Setbacks inflicted on Canadian exporters by the North American gas glut keep going from bad to worse, confirm the latest trade data compiled by the National Energy Board (NEB).

For the first three-quarters of the contract year ending Oct. 31, Canadian pipeline delivery volumes to the United States dropped by 12.5%. Prices fetched at the international boundary dropped by 36%. Export revenues tumbled by 54%, as expressed in Canadian dollars.

During November through July of 2008-2009, Canadian gas shipments to the United States were 2.498 Tcf compared to 2.857 Tcf for the same nine-month period of 2007-2008, the NEB records show. The sales volume trend this year sharply accelerated a decline that set in during spring 2008 at a much slower rate in the area of 5%.

Export prices, as expressed in the buyers’ currency, averaged US$4.78/MMBtu in the first three-quarters of the 2008-2009 gas contract year, down by 47% from US$9.05 during the same period of 2007-2008. In Canadian loonies, the price slippage was a milder 36% down to C$5.40 per gigajoule from C$8.47 due to favorable exchange rate movements that cushioned the blow.

Canadian export revenues, in U.S. dollars, plunged to US$12 billion in the first three-quarters of the 2008-2009 contract year, down 54% from US$26 billion in the same period of 2007-2008. Translated into loonies the drop was 44% to C$14.6 billion from C$26 billion.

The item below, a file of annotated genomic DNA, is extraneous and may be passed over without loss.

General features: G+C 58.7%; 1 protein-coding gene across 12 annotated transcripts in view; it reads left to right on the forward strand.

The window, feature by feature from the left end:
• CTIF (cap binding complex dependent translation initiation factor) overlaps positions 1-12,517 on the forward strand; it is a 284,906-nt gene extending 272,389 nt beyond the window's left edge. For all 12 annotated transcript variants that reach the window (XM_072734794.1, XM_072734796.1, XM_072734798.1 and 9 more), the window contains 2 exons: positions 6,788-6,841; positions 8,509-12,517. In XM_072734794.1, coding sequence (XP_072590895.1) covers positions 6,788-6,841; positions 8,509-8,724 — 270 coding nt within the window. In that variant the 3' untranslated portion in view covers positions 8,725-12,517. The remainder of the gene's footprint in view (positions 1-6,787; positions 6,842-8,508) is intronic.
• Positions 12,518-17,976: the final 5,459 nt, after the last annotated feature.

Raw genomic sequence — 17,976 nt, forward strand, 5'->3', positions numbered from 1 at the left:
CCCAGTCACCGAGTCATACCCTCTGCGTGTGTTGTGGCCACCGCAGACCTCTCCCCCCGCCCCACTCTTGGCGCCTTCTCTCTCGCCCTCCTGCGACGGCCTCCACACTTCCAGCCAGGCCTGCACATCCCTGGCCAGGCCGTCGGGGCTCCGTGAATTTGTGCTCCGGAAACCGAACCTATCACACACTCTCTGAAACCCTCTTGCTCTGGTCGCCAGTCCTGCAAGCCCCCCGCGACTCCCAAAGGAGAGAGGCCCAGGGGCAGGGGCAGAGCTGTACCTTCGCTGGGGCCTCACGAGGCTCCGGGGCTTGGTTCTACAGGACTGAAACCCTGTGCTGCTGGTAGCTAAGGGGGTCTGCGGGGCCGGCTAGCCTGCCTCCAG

Current exchange rate trends are expected to aggravate gas exporters’ woes for the rest of this year if the money markets continue their current performance. The Canadian dollar is approaching par with its U.S. counterpart, thereby eliminating the exchange rate cushion that softened the blows dealt out by the gas market.

Expert opinion north of the border remains divided over prospects of sales, prices and revenues in the near future. Bears believe prices will stay soft due to excess supplies, lingering economic recession and continuing unfavorable exchange rate trends that could push the Canadian dollar above parity with the U.S. currency. Bulls maintain that the economy is turning around, a normal winter could burn off surpluses, and projected Canadian supply losses due to prolonged drilling slumps of about 1 Bcf/d will contribute to tightening the North American gas market.

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